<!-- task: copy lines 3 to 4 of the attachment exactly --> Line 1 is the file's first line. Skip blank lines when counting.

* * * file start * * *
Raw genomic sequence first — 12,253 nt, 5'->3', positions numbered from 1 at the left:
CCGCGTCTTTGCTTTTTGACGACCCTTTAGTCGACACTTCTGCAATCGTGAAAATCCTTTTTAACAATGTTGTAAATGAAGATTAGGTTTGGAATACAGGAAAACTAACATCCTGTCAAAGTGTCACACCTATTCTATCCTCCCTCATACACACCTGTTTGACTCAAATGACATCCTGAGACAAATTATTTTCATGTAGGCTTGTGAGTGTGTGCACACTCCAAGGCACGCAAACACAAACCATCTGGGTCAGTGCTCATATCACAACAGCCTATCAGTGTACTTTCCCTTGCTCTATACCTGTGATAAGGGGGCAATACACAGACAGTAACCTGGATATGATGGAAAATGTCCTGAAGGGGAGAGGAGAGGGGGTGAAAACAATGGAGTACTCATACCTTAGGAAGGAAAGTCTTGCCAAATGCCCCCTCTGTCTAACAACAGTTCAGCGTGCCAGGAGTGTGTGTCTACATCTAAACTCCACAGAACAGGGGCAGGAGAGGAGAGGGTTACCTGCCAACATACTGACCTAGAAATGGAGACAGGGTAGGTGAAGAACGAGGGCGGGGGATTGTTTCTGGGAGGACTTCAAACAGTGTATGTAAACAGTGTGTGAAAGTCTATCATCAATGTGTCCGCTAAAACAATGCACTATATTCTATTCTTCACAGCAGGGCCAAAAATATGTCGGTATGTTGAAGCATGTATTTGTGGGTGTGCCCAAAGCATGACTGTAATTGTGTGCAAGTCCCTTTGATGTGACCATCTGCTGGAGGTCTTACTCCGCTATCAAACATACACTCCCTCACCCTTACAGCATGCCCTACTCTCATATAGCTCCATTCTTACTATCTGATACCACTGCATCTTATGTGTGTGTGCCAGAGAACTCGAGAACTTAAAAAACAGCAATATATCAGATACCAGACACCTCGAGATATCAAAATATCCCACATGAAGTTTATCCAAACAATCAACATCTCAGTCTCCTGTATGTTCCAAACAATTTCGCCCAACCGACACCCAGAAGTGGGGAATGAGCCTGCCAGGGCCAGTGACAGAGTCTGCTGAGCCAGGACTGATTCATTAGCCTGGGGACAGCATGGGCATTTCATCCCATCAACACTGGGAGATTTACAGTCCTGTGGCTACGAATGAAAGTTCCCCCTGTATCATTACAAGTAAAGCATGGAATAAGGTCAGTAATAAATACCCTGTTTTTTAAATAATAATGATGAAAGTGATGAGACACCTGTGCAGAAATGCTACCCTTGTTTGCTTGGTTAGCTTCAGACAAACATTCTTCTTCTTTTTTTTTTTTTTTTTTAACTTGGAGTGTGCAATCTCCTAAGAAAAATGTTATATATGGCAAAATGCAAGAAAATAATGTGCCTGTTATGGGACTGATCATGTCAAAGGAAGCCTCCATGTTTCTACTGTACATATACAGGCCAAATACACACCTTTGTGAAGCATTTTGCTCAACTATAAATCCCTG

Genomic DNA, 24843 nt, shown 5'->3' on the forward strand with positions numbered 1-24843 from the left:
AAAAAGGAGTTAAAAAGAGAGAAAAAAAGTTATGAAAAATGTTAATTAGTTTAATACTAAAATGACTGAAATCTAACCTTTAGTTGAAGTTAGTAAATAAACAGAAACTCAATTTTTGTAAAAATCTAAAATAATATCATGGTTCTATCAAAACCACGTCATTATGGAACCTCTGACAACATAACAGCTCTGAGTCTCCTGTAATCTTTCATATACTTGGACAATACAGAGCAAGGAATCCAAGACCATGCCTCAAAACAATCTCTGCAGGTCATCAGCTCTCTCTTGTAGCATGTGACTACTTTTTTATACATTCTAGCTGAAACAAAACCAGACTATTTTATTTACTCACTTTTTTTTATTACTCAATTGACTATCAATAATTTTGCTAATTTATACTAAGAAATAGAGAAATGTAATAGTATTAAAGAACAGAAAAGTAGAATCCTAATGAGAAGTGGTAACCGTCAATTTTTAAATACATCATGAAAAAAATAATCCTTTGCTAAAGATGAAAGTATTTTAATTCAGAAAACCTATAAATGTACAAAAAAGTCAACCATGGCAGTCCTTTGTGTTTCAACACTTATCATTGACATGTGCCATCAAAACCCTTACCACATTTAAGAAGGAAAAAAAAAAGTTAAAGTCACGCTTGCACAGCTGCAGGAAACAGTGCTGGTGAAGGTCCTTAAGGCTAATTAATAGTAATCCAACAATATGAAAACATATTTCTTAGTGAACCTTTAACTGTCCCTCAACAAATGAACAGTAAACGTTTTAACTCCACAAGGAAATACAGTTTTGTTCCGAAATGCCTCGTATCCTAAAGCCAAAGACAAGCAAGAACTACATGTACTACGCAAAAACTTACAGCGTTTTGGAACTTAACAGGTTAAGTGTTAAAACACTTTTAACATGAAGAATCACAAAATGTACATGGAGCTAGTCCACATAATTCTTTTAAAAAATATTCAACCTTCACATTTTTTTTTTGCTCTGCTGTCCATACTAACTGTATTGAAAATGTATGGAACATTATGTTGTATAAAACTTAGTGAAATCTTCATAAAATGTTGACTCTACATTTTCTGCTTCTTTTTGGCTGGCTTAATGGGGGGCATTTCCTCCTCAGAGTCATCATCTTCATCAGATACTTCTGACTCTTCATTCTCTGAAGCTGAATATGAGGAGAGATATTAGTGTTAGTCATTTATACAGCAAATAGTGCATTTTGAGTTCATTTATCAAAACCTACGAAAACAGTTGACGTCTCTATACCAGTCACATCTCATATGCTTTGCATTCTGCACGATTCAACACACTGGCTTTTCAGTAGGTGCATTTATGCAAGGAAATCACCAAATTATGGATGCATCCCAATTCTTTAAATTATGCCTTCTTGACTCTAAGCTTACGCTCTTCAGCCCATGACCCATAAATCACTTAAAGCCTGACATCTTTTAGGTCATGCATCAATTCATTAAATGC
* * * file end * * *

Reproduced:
Genomic DNA, 24843 nt, shown 5'->3' on the forward strand with positions numbered 1-24843 from the left:
AAAAAGGAGTTAAAAAGAGAGAAAAAAAGTTATGAAAAATGTTAATTAGTTTAATACTAAAATGACTGAAATCTAACCTTTAGTTGAAGTTAGTAAATAAACAGAAACTCAATTTTTGTAAAAATCTAAAATAATATCATGGTTCTATCAAAACCACGTCATTATGGAACCTCTGACAACATAACAGCTCTGAGTCTCCTGTAATCTTTCATATACTTGGACAATACAGAGCAAGGAATCCAAGACCATGCCTCAAAACAATCTCTGCAGGTCATCAGCTCTCTCTTGTAGCATGTGACTACTTTTTTATACATTCTAGCTGAAACAAAACCAGACTATTTTATTTACTCACTTTTTTTTATTACTCAATTGACTATCAATAATTTTGCTAATTTATACTAAGAAATAGAGAAATGTAATAGTATTAAAGAACAGAAAAGTAGAATCCTAATGAGAAGTGGTAACCGTCAATTTTTAAATACATCATGAAAAAAATAATCCTTTGCTAAAGATGAAAGTATTTTAATTCAGAAAACCTATAAATGTACAAAAAAGTCAACCATGGCAGTCCTTTGTGTTTCAACACTTATCATTGACATGTGCCATCAAAACCCTTACCACATTTAAGAAGGAAAAAAAAAAGTTAAAGTCACGCTTGCACAGCTGCAGGAAACAGTGCTGGTGAAGGTCCTTAAGGCTAATTAATAGTAATCCAACAATATGAAAACATATTTCTTAGTGAACCTTTAACTGTCCCTCAACAAATGAACAGTAAACGTTTTAACTCCACAAGGAAATACAGTTTTGTTCCGAAATGCCTCGTATCCTAAAGCCAAAGACAAGCAAGAACTACATGTACTACGCAAAAACTTACAGCGTTTTGGAACTTAACAGGTTAAGTGTTAAAACACTTTTAACATGAAGAATCACAAAATGTACATGGAGCTAGTCCACATAATTCTTTTAAAAAATATTCAACCTTCACATTTTTTTTTTGCTCTGCTGTCCATACTAACTGTATTGAAAATGTATGGAACATTATGTTGTATAAAACTTAGTGAAATCTTCATAAAATGTTGACTCTACATTTTCTGCTTCTTTTTGGCTGGCTTAATGGGGGGCATTTCCTCCTCAGAGTCATCATCTTCATCAGATACTTCTGACTCTTCATTCTCTGAAGCTGAATATGAGGAGAGATATTAGTGTTAGTCATTTATACAGCAAATAGTGCATTTTGAGTTCATTTATCAAAACCTACGAAAACAGTTGACGTCTCTATACCAGTCACATCTCATATGCTTTGCATTCTGCACGATTCAACACACTGGCTTTTCAGTAGGTGCATTTATGCAAGGAAATCACCAAATTATGGATGCATCCCAATTCTTTAAATTATGCCTTCTTGACTCTAAGCTTACGCTCTTCAGCCCATGACCCATAAATCACTTAAAGCCTGACATCTTTTAGGTCATGCATCAATTCATTAAATGC